Creativity-Innovation Book Reflections

Creativity-Innovation Book Reflections

Competing against luck: The story of innovation and customer choice

By Clayton M. Christensen

Taddy Hall, Karen Dillon, and David S. Duncan

Jobs Vs. Needs

In the 1993 movie “Jurassic Park”, Jeff Goldblum as Dr. Ian Malcolm had a quote that can add to job theory, “Your scientists were so preoccupied with whether or not they could, they didn’t stop to think if they should.”

Theory of jobs to be done, or Job Theory, is all about asking the question what role or function the customer is looking to fill in a product and then how can the product tailored to fill that role or function. For a business owner or entrepreneur, looking to launch a new venture, job theory is a way to look at a void and evaluate if the product that they are offering the market will fill that void.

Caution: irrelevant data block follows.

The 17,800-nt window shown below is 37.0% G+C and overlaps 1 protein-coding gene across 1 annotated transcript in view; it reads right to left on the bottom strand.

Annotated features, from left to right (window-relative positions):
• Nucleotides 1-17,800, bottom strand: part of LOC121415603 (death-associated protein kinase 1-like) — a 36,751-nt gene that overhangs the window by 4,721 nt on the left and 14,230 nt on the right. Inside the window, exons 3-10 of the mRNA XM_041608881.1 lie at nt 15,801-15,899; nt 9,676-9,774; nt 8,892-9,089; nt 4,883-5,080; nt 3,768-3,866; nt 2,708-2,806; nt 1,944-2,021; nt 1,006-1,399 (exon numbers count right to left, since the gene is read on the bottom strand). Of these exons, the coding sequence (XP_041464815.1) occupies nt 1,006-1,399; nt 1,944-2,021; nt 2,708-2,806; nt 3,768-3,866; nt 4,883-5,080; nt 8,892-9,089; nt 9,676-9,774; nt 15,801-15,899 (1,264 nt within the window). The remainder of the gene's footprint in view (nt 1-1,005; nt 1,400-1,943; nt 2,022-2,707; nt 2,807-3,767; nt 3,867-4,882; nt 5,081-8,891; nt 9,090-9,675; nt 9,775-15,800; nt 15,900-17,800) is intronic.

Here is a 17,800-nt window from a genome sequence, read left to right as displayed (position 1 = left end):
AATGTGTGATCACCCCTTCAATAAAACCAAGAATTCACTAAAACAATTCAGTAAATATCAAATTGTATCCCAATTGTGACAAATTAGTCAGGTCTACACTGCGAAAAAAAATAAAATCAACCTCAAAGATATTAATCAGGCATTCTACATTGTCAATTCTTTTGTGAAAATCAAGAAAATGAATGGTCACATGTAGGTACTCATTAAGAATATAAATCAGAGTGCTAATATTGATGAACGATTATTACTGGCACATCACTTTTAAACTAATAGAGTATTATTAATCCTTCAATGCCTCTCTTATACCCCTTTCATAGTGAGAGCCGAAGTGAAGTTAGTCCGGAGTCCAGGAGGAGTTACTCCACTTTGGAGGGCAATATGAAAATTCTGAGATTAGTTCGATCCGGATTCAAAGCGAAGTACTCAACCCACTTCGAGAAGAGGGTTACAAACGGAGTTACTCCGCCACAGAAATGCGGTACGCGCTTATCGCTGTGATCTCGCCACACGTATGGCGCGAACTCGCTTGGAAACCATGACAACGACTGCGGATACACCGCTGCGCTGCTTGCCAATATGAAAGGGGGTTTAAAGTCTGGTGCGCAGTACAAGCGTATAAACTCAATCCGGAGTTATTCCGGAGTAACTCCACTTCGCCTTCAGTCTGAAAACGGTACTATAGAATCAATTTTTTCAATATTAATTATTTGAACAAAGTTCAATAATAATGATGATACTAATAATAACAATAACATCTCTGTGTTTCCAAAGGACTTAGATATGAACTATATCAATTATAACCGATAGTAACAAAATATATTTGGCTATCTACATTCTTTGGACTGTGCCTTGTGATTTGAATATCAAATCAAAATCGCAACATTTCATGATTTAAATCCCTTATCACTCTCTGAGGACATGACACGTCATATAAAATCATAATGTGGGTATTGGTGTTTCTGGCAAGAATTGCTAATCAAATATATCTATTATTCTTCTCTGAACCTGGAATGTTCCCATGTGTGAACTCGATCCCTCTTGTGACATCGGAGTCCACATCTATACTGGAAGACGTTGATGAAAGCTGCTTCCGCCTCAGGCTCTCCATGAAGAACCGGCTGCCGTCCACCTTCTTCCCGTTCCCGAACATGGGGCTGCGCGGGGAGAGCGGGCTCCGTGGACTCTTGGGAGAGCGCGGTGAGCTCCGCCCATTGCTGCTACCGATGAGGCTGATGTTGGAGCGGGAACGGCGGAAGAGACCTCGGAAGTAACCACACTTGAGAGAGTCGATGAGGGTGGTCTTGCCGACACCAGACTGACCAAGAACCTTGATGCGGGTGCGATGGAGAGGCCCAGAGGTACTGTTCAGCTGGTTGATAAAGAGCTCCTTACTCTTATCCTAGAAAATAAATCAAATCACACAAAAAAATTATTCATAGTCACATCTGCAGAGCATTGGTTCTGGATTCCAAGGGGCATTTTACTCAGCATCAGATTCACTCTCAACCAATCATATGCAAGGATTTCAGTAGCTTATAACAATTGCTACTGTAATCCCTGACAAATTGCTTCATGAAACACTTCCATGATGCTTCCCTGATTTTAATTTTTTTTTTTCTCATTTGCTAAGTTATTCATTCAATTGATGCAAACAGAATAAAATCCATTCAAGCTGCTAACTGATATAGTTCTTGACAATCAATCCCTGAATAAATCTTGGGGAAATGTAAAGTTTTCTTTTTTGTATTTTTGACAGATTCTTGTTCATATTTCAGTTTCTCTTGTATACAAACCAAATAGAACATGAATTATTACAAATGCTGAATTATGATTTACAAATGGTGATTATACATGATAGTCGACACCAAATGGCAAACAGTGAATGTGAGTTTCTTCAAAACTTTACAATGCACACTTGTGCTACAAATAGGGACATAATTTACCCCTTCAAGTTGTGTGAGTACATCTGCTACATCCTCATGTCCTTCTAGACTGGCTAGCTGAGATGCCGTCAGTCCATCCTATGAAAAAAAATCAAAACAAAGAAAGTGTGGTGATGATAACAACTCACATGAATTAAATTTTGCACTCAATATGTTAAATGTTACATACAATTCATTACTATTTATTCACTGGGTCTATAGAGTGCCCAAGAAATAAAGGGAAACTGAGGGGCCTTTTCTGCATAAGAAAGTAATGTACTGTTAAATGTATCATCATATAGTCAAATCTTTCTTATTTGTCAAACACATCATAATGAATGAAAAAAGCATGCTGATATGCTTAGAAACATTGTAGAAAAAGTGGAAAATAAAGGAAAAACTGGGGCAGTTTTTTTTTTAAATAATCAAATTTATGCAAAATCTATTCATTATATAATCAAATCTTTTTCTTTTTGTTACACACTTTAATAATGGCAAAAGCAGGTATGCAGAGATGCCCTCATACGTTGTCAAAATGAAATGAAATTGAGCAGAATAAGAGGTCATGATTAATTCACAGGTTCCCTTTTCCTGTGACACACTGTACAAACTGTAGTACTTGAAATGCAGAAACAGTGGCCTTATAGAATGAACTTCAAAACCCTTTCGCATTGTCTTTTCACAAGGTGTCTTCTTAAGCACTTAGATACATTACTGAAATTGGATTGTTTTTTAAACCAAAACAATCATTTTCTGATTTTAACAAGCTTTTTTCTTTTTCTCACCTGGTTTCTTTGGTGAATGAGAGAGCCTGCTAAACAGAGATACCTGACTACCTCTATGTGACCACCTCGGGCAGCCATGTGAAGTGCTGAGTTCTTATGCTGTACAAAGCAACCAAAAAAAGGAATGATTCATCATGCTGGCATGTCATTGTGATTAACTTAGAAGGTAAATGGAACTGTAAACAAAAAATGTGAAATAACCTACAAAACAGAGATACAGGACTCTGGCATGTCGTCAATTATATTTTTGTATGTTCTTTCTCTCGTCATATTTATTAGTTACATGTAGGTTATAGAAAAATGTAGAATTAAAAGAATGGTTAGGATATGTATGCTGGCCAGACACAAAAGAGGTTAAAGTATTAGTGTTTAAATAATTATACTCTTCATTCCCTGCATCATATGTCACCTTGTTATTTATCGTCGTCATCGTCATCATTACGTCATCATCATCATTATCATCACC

Too often products take a small obscure job and throw together a product that meets the job but doesn’t really deliver to the customer experience and quickly get fired for a product that does. Some of these products you see in stores with words “As seen on TV” on the label are so disposable that they are purchased once as a gimmick or fad. These kinds of products do not last in the market with out some one making the product better for the user.

Another issue is the confusion of a job versus a need in the marketplace. As consumers we have needs that must be address but that does not clarify the job to be done. We all need to drink, or we will die, but the job is more than staying alive.

Christensen, C., Hall, T., Dillon, K. and Duncan, D. (2016). Competing against luck. New York: HarperBusiness.

One thought on “Creativity-Innovation Book Reflections

  1. Hi Dustin,
    Another interesting post. I hope the author gets around to talking how we can determine if the product we have is meeting the job the customer thinks it has. I guess there is market research but that seems expensive for a small start up to do. Also good point on products that are disposable, I hate the waste that these kinds of products create when they break, or don’t function correctly.


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